I was trying to figure out how to get people to buy
My First Kafka
from me directly instead of, say, Amazon. Don’t get me wrong, I’m happy when anyone buys my book from anywhere, but it’s a nice feeling when you actually sell the copy yourself. (Also, you make slightly more than the 43 cents per copy or whatever that you get from your publisher, but that’s a different story.)
So I wrote this tiny mini-book. It’s a short story, and it’s called “The Last Golem in Prague.” It was an eleventh-hour creation in every sense. The books had just arrived in the mail, people were actually buying them, which I couldn’t (and still mostly can’t) believe, and I had to send out something. For months I’d sat in front of my notebook, page blank, wondering what sort of story I should write for whatever people might buy my weird children’s book.
And then, at 11:59 or so, everything clicked together.
Here’s what I wasn’t thinking when I started writing:
a) I should write something that sounds like Kafka.
b) I should write a story for adults, since mostly it’ll be adults buying a copy for children and they deserve something of their OWN to read, too, dammit.
c) I should read something Kafka would want to read.
…and a bunch of other stuff, I wasn’t thinking, either. What I was thinking was how I used to live in Prague, in a student dorm that had a country & western dance club in the basement, and a convent surrounded by vast woods next door.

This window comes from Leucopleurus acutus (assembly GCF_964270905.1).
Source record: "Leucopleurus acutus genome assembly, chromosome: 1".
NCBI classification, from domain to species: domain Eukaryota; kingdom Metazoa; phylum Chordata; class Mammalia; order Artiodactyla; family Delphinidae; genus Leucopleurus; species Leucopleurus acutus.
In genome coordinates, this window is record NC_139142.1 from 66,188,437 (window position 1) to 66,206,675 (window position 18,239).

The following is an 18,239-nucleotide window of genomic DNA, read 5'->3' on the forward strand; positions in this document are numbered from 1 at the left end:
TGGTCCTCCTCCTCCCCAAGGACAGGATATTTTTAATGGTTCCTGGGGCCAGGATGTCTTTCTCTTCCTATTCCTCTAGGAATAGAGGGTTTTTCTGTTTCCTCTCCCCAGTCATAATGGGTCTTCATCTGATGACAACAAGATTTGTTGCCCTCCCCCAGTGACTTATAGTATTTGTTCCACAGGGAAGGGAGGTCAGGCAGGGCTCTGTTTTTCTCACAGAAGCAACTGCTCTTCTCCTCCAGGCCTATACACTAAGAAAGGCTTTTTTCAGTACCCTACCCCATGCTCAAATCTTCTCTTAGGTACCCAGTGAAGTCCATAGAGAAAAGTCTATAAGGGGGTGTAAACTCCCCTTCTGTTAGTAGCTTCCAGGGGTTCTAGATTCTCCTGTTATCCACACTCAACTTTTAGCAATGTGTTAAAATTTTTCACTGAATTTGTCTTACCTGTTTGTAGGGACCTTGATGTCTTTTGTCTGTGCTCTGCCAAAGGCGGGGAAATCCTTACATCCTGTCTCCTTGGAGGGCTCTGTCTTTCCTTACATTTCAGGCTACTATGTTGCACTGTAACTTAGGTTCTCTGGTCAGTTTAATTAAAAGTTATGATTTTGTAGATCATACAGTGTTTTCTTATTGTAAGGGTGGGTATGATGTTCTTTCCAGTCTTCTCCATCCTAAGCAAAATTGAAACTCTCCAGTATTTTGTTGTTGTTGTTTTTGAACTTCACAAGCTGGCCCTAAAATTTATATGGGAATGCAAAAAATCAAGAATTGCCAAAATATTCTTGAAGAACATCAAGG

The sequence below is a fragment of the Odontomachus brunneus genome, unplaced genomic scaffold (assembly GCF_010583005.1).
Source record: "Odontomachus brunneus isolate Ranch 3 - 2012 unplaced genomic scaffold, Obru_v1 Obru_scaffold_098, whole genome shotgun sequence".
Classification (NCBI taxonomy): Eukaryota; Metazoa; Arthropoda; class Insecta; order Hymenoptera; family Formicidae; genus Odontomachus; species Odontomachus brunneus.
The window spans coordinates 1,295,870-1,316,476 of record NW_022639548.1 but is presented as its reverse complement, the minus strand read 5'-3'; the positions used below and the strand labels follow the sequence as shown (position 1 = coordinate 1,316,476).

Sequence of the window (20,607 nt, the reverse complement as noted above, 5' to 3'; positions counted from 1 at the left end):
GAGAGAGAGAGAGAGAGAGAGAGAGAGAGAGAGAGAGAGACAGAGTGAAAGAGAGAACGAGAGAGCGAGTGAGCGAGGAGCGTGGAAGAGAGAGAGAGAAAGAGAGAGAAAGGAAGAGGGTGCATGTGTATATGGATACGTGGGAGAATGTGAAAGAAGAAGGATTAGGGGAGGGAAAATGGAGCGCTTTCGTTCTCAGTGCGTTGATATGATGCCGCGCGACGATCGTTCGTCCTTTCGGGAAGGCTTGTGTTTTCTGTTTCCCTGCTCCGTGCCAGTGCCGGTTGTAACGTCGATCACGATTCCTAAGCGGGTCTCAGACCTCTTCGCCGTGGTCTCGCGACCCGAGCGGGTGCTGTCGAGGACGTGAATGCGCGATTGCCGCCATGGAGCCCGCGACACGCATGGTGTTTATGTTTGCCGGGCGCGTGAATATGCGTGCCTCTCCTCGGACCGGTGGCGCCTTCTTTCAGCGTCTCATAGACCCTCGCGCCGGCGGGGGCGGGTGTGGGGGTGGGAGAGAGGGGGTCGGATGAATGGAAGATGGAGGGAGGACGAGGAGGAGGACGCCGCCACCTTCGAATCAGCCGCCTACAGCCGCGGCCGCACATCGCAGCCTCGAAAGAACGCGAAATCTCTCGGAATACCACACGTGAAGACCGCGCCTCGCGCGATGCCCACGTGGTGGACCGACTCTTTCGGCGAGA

Now, I never went down to the basement club (unfortunately), and I never went to the convent (even more unfortunately), and just saying either of those things in a story is way too unreal-sounding to be true. You can’t actually write it because nobody will believe it.
So I kept the details to myself, and I wrote a story that starts when I hear the pounding noise of the club and go down to investigate. And I try to dance. I won’t tell you much more about the story, but it does feature my two favorite themes in the world (loneliness/isolation/existential peril and girls) and there is a golem involved.
I pulled back when I finished. I realized that maybe I hadn’t written the sort of story that Kafka would have written himself, but there was more than a little bit of him that got sucked in. In the end, the story wasn’t about the place at all, but the feelings and the thoughts and the experiences.